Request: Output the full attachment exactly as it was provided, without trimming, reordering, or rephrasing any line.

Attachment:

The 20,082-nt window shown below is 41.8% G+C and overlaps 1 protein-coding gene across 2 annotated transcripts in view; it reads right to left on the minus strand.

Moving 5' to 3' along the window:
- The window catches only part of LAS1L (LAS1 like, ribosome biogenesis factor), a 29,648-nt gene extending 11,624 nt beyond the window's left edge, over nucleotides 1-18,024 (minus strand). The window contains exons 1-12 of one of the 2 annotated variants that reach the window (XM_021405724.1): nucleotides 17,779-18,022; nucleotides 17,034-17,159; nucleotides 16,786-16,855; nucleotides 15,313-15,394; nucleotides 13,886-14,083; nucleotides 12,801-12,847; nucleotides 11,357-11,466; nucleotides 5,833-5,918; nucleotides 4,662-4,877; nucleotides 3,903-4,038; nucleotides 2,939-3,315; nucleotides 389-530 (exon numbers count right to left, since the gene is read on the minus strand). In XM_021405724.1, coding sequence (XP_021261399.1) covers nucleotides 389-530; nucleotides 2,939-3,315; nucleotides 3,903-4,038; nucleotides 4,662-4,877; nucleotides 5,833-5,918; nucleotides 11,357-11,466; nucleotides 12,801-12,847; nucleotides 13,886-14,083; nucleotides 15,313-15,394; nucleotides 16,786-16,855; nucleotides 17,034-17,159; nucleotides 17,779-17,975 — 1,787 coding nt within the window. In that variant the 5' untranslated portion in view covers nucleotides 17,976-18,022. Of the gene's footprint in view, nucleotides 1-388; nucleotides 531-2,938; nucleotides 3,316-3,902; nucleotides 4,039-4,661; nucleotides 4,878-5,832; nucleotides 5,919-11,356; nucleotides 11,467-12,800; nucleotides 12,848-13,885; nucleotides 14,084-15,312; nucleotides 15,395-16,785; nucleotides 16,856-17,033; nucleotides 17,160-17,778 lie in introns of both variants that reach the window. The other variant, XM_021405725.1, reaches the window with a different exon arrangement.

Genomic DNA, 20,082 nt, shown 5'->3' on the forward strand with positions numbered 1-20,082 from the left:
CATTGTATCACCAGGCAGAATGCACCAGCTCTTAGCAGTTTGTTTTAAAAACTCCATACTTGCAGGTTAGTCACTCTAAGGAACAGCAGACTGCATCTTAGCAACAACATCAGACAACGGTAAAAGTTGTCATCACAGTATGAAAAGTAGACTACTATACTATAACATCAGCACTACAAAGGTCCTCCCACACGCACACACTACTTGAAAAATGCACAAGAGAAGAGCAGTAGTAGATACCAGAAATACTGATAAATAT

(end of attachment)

The 20,082-nt window shown below is 41.8% G+C and overlaps 1 protein-coding gene across 2 annotated transcripts in view; it reads right to left on the minus strand.

Moving 5' to 3' along the window:
- The window catches only part of LAS1L (LAS1 like, ribosome biogenesis factor), a 29,648-nt gene extending 11,624 nt beyond the window's left edge, over nucleotides 1-18,024 (minus strand). The window contains exons 1-12 of one of the 2 annotated variants that reach the window (XM_021405724.1): nucleotides 17,779-18,022; nucleotides 17,034-17,159; nucleotides 16,786-16,855; nucleotides 15,313-15,394; nucleotides 13,886-14,083; nucleotides 12,801-12,847; nucleotides 11,357-11,466; nucleotides 5,833-5,918; nucleotides 4,662-4,877; nucleotides 3,903-4,038; nucleotides 2,939-3,315; nucleotides 389-530 (exon numbers count right to left, since the gene is read on the minus strand). In XM_021405724.1, coding sequence (XP_021261399.1) covers nucleotides 389-530; nucleotides 2,939-3,315; nucleotides 3,903-4,038; nucleotides 4,662-4,877; nucleotides 5,833-5,918; nucleotides 11,357-11,466; nucleotides 12,801-12,847; nucleotides 13,886-14,083; nucleotides 15,313-15,394; nucleotides 16,786-16,855; nucleotides 17,034-17,159; nucleotides 17,779-17,975 — 1,787 coding nt within the window. In that variant the 5' untranslated portion in view covers nucleotides 17,976-18,022. Of the gene's footprint in view, nucleotides 1-388; nucleotides 531-2,938; nucleotides 3,316-3,902; nucleotides 4,039-4,661; nucleotides 4,878-5,832; nucleotides 5,919-11,356; nucleotides 11,467-12,800; nucleotides 12,848-13,885; nucleotides 14,084-15,312; nucleotides 15,395-16,785; nucleotides 16,856-17,033; nucleotides 17,160-17,778 lie in introns of both variants that reach the window. The other variant, XM_021405725.1, reaches the window with a different exon arrangement.

Genomic DNA, 20,082 nt, shown 5'->3' on the forward strand with positions numbered 1-20,082 from the left:
CATTGTATCACCAGGCAGAATGCACCAGCTCTTAGCAGTTTGTTTTAAAAACTCCATACTTGCAGGTTAGTCACTCTAAGGAACAGCAGACTGCATCTTAGCAACAACATCAGACAACGGTAAAAGTTGTCATCACAGTATGAAAAGTAGACTACTATACTATAACATCAGCACTACAAAGGTCCTCCCACACGCACACACTACTTGAAAAATGCACAAGAGAAGAGCAGTAGTAGATACCAGAAATACTGATAAATAT